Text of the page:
Kratz reflects on long road to the top of his game

Jan 26, 2016 by and

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GOSHEN, Ind. — Inside Goshen College’s athletics building, metal­lic “pings” pricked the air as bat-wielding kids hit — and missed — balls thrown by Goshen baseball players. Murmurs of conversation gurgled in the background.

Then Erik Kratz stepped to the plate.

Major-league catcher Erik Kratz speaks at Waterford Mennonite Church in Goshen, Ind. — Rich Preheim for MWR

Major-league catcher Erik Kratz speaks at Waterford Mennonite Church in Goshen, Ind. — Rich Preheim for MWR

His bat met the first pitch he saw, producing a thunderous crash that reverberated throughout the room. All other sounds seemingly vanished. Then he did it again. And again. And again.

That’s a lot of noise by one of the quiet in the land.

Kratz is a member of Harris­on­burg (Va.) Mennonite Church and a graduate of Christopher Dock High School in Lansdale, Pa., and Eastern Mennonite University in Harrisonburg. He is also a 14-year veteran of professional baseball and the only known Mennonite church member to play in the major leagues.

He was in Goshen to help lead a baseball clinic at Goshen College in the afternoon of Jan. 18, then speak in the evening at Waterford Mennonite Church, where he shared stories and reflections from his career. The event was a fundraiser for the Waterford youth group.

While Kratz’s athletic success makes him a notable person in the church, don’t call him a celebrity.

“What’s a celebrity? If a celebrity means kids look up to you and want to emulate you, that’s cool,” he said during an interview between the clinic and his Waterford appearance. “When I come to something like this . . . it’s very humbling. To say that I’m a celebrity, that’s a stretch.”

Kratz, a catcher, has signed with the San Diego Padres for the 2016 season, which could potentially put him in an odd situation as a Mennonite. If he makes the team, which can’t be assumed, Kratz will be playing in a strongly pro-military city, which is home to many installations of all branches of the armed forces, plus a host of defense contractors and other military-related businesses.

As a result, the Padres are also strongly pro-military, even wearing military appreciation camouflage baseball uniforms on Sunday home games. But Kratz said he doesn’t feel called to counter that militaristic mindset and explicitly advocate for the peace position. Nor does he feel compelled to “save thousands of fans,” he said.

Rather, Kratz said, he wants to reflect Jesus Christ in all that he does, on the field as well as off.

“I hope everyone sees what I strive for is for the Lord,” he said.

Such an approach is vintage Mennonite discipleship. Another hallmark of the faith is an emphasis on personal relationships.

“What better do Mennonites do than build community?” Kratz said. “That doesn’t mean just your church. Your community is everywhere.”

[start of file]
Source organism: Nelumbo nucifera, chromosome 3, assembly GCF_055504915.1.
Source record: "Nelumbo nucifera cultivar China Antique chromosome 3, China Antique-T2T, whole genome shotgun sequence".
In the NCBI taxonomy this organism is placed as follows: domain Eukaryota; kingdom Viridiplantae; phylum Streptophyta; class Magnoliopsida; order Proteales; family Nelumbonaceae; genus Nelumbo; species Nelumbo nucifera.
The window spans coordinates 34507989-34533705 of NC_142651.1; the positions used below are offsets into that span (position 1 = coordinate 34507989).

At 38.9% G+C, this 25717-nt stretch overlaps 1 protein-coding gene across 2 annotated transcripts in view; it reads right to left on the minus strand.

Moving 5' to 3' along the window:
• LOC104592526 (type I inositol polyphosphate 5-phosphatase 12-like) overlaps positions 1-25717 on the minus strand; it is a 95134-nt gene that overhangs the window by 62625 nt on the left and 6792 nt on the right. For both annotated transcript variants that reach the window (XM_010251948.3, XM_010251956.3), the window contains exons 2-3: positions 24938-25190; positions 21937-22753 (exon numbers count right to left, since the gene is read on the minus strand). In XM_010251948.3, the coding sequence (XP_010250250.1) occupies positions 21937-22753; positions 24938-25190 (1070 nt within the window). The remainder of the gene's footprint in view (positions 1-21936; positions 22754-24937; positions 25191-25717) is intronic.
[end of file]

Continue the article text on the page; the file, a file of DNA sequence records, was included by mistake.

His community has certainly been in a lot of places. After an All-American career at EMU, Kratz was drafted in the 29th round of the 2002 amateur draft by the Toronto Blue Jays. He then played for 10 teams in three countries — Canada and the Dominican Republic as well as the United States — during the next eight years before making his major league debut with the Pittsburgh Pirates in 2010.

Kratz spent the 2011 and 2012 seasons with the Philadelphia Phillies, including time in the team’s minor league system. The next year the Phillies traded him to Toronto, where Kratz had started his professional career. The Blue Jays traded him to the Kansas City Royals in 2014.

Kratz spent the first months of the 2015 season with Kansas City and its top minor-league club in Omaha. But the Royals waived Kratz in June — just weeks before Mennonite Church USA’s convention in Kansas City, where he was scheduled to give a seminar — which started a coast-to-coast odyssey.

He was claimed by the Boston Red Sox on June 21 but cut eight days later. The Seattle Mariners signed him July 2 and sent him to their minor league team in Tacoma, Wash. But Kratz was released again, this time after 13 days. He then returned to the Phillies, who signed him July 17 and cut him after the season’s conclusion.

The trade to the Blue Jays came at a time when Kratz’s wife, Sarah, was praying about what she should she be doing, he said. When they arrived in Toronto, Sarah discovered there was no Bible study group for the players’ wives. So she started one, which is still meeting, Kratz noted with pride.

While he was with the Royals, the team won its first trip to the World Series in 29 years, which Kansas City lost to the San Francisco Giants. Kratz was the only Royal who never got into a game. He admitted he would have liked to have played in the World Series, but it didn’t leave him angry or bitter.

At age 35, a time when most players’ careers are winding down, Kratz realizes he may never be a first-string catcher. He’s willing to contribute however he can to his team’s success, even if he doesn’t often play.

“I get ready every season to not be [a reserve],” he told his Waterford audience. “But it’s the role I’ve been given. . . . The Lord will bless me in the way I need to be blessed.”


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